Despite reports that Windows 8's adoption is falling short of expectations, Microsoft says it's sold 40 million licenses for the new OS. There's no word on how many of those licenses apply to pre-built Windows 8 systems rather than separate software sales, but the demand for upgrades appears to be strong. According to Microsoft Chief Marketing Officer Tami Reller, Win8 upgrade sales are outpacing those of Win7.
To be fair, Windows 8 upgrades are cheaper. Until January 31, you can move an existing Windows install to the latest version for only $40. Windows 7 upgrades dipped as low as $50 for Home Premium and $100 for Professional versions of the OS, but those prices were associated with a limited-time offer that lasted only two weeks. Consumers have a lot more time to cash in on discounted upgrades this time around, and some early adopters may be in no hurry to upgrade as a result. The longer discount window has allowed me to put off upgrading my own desktop system to Windows 8.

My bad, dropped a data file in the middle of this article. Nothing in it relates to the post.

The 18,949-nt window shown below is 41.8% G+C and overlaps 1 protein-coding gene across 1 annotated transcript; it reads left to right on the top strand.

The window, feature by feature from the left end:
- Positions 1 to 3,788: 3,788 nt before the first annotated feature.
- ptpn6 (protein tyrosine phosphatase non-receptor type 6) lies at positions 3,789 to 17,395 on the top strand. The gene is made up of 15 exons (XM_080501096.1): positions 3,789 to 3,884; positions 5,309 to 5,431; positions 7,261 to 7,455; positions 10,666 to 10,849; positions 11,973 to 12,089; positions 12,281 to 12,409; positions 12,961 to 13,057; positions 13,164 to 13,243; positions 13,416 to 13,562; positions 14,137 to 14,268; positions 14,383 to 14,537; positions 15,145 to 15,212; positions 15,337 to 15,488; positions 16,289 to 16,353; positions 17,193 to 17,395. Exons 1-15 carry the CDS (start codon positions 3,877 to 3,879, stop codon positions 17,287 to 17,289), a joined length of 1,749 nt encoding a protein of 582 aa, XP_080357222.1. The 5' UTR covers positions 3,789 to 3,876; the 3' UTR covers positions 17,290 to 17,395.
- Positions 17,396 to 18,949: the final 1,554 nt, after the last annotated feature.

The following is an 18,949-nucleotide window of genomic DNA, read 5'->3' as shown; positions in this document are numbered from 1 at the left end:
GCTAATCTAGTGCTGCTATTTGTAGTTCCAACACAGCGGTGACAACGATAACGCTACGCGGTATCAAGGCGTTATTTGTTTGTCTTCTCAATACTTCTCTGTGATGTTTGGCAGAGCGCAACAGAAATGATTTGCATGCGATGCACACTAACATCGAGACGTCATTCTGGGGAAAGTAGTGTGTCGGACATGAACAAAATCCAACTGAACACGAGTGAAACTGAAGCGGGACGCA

Of course, Windows 8 has considerably more appeal for tablets and convertible notebooks than it does for desktops. There are loads of touchscreen-equipped Win8 notebooks out in the wild right now, but the selection of tablets and convertibles remains thin and largely limited to ARM-based Windows RT devices that can't run traditional x86 software. The situation should improve as more Win8 systems roll out in the coming weeks and months, but I'm surprised the tablet options are so limited a month after the OS's release.
Ars Technica points out that Windows 7 sold 60 million copies in the ten weeks after its release, 40 million of which were attributed to the first month. Windows 8 appears to be on track to match the success of its predecessor, at least, but that doesn't mean it's meeting Microsoft's expectations.